For God’s sake, if you’re going to hand your work over for critique, finish the damn thing first. Even if it’s broke, you can fix it. But you can’t fix a fragment. All you can do is fiddle with it, and in fiddling avoid finishing it. I don’t encourage this; even with friends, I don’t read things that aren’t finished.
The whole post linked above is pretty amusing, as Scalzi generally is. But this part caught my eye. I’d never thought of that. And it makes a lot of sense. Not that I’ve ever finished any story I’ve started, but often asking for feedback has actually been the last thing I ever did. I joined a Sci-Fi writers feedback web site, got some pretty positive feedback on the first chapter of something that I had started, and promptly never picked the thing up again. It was a strange feeling. The person who offered the feedback did what I thought was a good job. He mentioned some good things, gave some constructive criticism, and did it in a polite, supportive manner. Not much more you can ask for.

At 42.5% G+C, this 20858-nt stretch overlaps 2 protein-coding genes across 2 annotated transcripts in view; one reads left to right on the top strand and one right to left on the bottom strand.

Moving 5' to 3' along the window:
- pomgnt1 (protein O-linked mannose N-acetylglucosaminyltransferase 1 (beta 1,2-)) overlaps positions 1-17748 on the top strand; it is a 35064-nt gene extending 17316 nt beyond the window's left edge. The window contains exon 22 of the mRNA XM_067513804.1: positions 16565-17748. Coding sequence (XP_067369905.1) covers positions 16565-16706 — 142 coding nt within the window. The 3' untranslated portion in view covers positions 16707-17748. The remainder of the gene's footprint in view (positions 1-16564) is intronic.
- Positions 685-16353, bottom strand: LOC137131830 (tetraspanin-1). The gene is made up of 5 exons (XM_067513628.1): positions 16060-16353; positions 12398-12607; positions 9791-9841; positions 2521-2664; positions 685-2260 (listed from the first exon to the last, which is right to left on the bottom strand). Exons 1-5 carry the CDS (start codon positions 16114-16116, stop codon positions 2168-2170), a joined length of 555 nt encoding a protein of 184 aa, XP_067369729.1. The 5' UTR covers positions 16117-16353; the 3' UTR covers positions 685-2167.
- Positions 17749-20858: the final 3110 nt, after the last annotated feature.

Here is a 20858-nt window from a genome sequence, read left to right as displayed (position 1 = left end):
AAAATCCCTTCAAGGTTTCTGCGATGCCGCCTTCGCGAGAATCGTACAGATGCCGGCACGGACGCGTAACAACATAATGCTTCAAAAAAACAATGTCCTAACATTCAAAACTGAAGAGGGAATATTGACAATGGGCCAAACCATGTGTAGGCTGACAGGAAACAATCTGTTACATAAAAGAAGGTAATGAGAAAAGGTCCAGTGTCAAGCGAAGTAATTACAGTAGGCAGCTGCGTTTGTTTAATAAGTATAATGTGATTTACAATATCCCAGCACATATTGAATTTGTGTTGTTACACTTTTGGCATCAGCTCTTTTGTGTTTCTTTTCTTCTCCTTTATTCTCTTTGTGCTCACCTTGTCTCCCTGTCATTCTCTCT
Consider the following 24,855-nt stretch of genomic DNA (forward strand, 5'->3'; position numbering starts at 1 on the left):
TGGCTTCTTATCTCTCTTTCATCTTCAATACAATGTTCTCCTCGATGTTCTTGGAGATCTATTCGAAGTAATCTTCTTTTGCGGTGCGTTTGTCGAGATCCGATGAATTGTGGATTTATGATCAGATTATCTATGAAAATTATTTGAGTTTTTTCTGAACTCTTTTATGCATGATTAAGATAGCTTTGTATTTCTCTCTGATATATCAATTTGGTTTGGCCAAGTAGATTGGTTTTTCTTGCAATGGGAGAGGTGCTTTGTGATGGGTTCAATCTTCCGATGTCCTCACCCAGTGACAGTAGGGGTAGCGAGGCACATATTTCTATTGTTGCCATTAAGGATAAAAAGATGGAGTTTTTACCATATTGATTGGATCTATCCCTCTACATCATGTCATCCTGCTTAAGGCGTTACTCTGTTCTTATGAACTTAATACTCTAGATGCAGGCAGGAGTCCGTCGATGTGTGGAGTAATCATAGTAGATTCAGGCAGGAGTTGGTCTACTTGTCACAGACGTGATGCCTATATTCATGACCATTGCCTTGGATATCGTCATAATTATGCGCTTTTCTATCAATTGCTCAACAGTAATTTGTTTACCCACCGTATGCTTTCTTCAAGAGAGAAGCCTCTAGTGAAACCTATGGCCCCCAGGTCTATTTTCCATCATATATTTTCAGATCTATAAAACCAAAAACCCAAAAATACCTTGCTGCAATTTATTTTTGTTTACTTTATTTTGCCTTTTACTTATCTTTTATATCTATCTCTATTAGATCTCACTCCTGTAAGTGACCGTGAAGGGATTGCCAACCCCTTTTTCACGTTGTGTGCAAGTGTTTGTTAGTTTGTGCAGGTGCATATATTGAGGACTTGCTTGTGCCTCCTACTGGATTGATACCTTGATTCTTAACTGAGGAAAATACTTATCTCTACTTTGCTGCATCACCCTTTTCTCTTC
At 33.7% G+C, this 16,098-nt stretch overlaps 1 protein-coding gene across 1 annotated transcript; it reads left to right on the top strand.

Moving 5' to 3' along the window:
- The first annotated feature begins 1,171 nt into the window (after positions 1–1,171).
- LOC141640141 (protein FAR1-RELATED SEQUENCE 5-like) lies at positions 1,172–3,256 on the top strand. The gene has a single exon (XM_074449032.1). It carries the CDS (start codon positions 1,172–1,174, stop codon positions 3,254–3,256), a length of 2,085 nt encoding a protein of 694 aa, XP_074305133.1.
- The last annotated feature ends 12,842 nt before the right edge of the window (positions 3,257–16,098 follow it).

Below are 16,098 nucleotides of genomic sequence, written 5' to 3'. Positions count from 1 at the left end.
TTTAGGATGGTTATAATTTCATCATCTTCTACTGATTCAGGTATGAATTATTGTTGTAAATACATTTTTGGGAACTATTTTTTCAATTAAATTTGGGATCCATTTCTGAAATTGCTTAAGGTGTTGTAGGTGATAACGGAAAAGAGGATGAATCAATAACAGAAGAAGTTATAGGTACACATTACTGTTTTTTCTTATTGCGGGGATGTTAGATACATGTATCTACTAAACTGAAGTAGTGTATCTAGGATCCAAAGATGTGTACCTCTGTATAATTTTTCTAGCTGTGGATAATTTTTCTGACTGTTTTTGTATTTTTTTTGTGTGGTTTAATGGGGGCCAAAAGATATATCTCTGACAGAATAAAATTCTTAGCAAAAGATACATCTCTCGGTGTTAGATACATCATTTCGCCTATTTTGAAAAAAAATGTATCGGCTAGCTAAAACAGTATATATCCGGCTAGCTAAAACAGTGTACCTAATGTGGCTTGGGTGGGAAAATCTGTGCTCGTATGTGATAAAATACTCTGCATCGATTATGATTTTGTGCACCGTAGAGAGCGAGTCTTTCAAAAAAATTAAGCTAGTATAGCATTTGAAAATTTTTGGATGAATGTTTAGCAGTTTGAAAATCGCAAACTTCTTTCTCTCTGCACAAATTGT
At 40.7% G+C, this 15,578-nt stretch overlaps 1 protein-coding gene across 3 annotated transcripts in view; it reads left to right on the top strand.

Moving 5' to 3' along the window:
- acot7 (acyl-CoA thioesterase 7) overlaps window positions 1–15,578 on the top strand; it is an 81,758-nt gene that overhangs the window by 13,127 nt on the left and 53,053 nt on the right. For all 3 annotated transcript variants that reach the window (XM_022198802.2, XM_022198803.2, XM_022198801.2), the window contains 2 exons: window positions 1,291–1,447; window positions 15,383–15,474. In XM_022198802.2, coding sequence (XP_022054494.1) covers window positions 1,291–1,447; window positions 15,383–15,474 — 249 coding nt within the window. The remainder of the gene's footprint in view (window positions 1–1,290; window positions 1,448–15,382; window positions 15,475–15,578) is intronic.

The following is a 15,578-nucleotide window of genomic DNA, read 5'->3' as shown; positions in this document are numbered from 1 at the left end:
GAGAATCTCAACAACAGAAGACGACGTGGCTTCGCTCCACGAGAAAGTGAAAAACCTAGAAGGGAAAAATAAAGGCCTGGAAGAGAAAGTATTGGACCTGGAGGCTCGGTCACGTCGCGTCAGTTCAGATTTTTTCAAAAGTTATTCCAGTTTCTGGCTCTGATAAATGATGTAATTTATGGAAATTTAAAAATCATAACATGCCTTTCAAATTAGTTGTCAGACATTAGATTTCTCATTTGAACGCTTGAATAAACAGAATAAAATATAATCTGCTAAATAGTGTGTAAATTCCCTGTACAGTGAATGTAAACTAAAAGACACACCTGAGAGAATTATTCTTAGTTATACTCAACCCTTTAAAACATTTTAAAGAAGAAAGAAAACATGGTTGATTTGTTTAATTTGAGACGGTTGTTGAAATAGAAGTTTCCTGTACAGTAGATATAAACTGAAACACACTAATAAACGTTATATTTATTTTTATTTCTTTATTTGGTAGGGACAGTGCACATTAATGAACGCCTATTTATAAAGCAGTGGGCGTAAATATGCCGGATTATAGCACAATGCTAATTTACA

And still, I got that “OMG my writing is terrible” feeling. And it’s not that my self-worth is tied up in how someone I’ve never met feels about the first draft of the first chapter of a novel I was working on. Honestly, if he’d ripped it apart, I would have just assumed that he was incapable of understanding what I wrote, and pretty soon I would actually believe that.
Anyway, not that I want to use “I let people read it” as an excuse for why I didn’t finish any of the writing projects that I started. But maybe I should keep stuff to myself until I’m finished. My wife will kill me, probably. But if I explain to her I’m doing it so I can finally finish a novel, become a bestseller, and support us both into our old age, I think she’ll understand.